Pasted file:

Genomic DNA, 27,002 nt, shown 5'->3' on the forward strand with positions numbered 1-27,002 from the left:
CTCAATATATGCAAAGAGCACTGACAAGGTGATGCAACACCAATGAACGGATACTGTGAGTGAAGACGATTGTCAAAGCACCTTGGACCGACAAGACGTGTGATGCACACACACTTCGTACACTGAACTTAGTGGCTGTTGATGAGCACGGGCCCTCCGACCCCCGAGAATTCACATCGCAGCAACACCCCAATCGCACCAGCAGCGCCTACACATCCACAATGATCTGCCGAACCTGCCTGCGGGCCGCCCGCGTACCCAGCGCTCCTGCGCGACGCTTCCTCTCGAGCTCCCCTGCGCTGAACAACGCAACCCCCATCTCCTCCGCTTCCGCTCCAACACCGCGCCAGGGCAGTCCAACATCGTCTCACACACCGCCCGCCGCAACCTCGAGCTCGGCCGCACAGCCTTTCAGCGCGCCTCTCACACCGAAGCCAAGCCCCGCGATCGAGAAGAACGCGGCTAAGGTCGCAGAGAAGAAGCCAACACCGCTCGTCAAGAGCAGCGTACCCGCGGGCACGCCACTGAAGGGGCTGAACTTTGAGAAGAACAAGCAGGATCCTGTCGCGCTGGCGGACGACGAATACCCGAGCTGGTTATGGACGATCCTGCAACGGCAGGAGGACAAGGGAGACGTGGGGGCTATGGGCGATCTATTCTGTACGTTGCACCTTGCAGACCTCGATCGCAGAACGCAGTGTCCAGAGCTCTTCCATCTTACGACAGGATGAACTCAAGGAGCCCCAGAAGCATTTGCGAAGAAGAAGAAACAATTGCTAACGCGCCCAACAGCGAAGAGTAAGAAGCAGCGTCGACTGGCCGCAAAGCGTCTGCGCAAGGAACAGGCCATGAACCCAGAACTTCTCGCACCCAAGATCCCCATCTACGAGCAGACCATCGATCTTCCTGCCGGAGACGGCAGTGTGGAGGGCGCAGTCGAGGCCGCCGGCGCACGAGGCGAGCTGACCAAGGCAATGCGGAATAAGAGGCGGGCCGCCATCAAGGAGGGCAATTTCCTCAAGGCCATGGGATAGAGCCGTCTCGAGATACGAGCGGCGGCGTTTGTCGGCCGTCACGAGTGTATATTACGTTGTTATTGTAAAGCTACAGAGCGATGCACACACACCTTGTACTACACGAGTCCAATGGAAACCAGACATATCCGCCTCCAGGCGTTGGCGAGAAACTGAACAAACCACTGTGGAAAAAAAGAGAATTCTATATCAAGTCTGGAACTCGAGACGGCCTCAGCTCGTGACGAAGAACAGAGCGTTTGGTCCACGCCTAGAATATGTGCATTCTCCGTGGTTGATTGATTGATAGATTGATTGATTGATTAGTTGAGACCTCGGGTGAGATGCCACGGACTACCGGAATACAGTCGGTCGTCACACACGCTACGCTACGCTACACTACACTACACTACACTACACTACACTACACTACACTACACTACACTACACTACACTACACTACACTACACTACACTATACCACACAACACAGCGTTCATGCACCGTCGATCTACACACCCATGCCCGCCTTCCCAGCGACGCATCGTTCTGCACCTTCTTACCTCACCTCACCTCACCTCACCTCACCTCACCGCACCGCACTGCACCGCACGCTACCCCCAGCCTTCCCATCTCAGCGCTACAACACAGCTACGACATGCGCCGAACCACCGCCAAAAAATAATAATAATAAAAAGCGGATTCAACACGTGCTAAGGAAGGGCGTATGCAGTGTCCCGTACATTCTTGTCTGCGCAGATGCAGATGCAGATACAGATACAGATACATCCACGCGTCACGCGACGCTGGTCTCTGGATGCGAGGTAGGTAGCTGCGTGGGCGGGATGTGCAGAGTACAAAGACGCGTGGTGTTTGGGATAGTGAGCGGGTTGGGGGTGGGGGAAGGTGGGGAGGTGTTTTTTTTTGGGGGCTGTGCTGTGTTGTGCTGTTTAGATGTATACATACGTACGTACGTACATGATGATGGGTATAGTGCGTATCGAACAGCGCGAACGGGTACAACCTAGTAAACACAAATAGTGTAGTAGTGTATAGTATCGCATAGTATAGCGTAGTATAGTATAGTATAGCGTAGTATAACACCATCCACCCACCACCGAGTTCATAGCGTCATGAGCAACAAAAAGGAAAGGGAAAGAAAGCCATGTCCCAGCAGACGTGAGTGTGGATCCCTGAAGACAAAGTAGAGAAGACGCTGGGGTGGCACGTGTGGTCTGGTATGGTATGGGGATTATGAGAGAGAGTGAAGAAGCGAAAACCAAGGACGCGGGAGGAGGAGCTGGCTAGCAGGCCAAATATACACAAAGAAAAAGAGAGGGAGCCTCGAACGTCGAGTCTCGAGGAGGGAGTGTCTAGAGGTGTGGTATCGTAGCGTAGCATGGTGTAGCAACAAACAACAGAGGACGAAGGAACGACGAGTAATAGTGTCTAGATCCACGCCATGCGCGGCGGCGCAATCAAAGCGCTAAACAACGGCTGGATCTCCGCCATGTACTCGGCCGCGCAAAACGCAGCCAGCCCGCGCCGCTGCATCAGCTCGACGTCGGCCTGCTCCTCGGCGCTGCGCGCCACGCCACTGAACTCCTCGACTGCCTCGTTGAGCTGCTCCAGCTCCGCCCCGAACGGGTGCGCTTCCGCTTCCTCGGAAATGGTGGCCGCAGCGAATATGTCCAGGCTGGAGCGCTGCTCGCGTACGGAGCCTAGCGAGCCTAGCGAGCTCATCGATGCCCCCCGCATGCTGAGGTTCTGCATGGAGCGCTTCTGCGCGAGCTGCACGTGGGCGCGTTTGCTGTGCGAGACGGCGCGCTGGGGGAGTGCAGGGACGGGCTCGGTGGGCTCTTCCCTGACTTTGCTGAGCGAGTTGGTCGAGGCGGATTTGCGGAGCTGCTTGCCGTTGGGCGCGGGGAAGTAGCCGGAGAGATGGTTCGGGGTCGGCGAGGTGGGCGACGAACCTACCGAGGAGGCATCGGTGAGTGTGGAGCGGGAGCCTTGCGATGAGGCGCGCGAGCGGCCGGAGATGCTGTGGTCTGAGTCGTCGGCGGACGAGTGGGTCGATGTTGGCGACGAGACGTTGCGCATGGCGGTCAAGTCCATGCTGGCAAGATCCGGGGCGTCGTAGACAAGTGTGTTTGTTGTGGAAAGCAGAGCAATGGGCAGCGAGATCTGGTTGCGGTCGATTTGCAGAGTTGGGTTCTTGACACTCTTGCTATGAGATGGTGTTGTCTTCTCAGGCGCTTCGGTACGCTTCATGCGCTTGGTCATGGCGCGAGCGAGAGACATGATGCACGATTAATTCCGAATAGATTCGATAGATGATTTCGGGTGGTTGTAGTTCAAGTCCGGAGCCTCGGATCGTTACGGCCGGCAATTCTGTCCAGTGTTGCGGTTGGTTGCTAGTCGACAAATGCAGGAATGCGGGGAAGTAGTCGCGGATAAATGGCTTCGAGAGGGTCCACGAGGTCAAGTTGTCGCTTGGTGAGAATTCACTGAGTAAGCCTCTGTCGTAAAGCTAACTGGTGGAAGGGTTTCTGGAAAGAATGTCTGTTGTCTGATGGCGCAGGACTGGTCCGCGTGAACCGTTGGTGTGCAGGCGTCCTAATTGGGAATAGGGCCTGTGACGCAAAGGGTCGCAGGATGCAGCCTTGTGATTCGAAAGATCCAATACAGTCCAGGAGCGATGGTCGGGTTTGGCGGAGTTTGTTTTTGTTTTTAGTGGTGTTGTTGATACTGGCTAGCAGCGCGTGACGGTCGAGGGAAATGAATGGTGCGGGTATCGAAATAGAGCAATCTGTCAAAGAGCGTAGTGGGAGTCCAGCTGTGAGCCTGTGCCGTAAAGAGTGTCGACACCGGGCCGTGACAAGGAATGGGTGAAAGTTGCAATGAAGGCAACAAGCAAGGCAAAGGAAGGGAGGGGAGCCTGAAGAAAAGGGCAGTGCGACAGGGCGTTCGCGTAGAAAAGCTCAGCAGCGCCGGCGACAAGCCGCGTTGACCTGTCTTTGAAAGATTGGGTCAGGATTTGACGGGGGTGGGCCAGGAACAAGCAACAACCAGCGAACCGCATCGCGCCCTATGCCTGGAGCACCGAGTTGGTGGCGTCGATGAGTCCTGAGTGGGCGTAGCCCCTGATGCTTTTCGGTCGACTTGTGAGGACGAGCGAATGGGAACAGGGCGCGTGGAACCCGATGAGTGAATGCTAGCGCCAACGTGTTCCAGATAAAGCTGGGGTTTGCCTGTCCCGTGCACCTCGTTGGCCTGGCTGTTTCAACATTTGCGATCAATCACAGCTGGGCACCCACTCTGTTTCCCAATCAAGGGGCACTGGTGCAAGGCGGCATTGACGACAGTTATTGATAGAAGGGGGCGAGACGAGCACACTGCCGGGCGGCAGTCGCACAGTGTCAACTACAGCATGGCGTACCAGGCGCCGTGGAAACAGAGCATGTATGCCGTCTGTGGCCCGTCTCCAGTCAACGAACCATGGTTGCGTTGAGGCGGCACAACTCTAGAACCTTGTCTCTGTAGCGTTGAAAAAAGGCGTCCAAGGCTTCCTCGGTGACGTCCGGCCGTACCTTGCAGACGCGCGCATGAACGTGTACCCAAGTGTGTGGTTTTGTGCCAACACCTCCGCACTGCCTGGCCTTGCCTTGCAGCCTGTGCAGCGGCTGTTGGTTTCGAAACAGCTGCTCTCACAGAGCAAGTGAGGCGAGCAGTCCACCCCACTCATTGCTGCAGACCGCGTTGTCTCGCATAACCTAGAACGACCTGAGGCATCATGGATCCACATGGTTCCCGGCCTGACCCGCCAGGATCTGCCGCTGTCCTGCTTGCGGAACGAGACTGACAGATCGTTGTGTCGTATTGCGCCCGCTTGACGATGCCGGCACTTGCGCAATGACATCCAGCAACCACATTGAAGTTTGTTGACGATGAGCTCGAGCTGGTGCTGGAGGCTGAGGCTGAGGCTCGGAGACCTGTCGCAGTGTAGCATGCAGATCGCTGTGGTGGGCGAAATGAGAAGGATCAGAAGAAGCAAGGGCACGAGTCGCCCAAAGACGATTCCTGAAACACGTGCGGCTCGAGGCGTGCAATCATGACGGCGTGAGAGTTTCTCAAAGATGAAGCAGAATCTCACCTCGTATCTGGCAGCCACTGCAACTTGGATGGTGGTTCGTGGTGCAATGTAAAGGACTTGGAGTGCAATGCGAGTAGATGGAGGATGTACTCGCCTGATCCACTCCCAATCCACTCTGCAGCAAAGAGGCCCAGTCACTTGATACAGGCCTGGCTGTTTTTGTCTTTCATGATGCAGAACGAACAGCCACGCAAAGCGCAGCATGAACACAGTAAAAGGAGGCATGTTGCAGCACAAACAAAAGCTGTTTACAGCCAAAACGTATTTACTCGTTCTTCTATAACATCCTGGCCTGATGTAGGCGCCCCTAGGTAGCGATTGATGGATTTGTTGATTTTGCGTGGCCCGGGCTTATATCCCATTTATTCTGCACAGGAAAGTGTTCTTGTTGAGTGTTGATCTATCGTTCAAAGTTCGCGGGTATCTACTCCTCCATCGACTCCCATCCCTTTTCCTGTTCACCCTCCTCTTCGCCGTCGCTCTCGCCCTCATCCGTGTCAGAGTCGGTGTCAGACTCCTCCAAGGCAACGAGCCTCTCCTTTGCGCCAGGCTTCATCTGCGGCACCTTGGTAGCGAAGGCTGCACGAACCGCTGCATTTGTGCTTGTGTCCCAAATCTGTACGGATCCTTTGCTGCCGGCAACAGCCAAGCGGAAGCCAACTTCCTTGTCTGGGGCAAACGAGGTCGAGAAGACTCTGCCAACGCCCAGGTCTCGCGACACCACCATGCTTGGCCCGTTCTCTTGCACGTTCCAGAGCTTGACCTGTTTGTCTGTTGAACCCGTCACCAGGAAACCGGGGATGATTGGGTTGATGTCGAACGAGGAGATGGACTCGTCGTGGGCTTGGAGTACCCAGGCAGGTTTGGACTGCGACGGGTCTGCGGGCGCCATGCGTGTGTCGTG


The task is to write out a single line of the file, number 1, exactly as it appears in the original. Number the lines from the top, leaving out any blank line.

Genomic DNA, 27,002 nt, shown 5'->3' on the forward strand with positions numbered 1-27,002 from the left: